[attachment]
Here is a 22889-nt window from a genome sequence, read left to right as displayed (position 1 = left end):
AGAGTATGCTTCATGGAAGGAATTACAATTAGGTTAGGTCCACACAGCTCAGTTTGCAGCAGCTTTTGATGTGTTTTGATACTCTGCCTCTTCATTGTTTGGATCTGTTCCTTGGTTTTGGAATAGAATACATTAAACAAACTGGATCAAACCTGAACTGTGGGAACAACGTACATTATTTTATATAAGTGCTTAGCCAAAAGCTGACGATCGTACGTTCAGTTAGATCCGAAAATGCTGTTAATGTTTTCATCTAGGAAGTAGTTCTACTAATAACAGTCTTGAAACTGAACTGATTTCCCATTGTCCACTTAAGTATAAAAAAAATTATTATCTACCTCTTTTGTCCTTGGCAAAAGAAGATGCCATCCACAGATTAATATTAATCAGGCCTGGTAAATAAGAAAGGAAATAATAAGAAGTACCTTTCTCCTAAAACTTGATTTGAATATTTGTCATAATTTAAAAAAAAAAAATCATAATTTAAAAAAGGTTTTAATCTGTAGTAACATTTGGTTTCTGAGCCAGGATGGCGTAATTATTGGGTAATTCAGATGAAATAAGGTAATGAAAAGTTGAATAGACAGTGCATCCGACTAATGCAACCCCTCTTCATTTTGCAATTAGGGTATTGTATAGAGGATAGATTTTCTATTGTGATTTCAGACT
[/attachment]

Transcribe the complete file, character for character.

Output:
Here is a 22889-nt window from a genome sequence, read left to right as displayed (position 1 = left end):
AGAGTATGCTTCATGGAAGGAATTACAATTAGGTTAGGTCCACACAGCTCAGTTTGCAGCAGCTTTTGATGTGTTTTGATACTCTGCCTCTTCATTGTTTGGATCTGTTCCTTGGTTTTGGAATAGAATACATTAAACAAACTGGATCAAACCTGAACTGTGGGAACAACGTACATTATTTTATATAAGTGCTTAGCCAAAAGCTGACGATCGTACGTTCAGTTAGATCCGAAAATGCTGTTAATGTTTTCATCTAGGAAGTAGTTCTACTAATAACAGTCTTGAAACTGAACTGATTTCCCATTGTCCACTTAAGTATAAAAAAAATTATTATCTACCTCTTTTGTCCTTGGCAAAAGAAGATGCCATCCACAGATTAATATTAATCAGGCCTGGTAAATAAGAAAGGAAATAATAAGAAGTACCTTTCTCCTAAAACTTGATTTGAATATTTGTCATAATTTAAAAAAAAAAAATCATAATTTAAAAAAGGTTTTAATCTGTAGTAACATTTGGTTTCTGAGCCAGGATGGCGTAATTATTGGGTAATTCAGATGAAATAAGGTAATGAAAAGTTGAATAGACAGTGCATCCGACTAATGCAACCCCTCTTCATTTTGCAATTAGGGTATTGTATAGAGGATAGATTTTCTATTGTGATTTCAGACT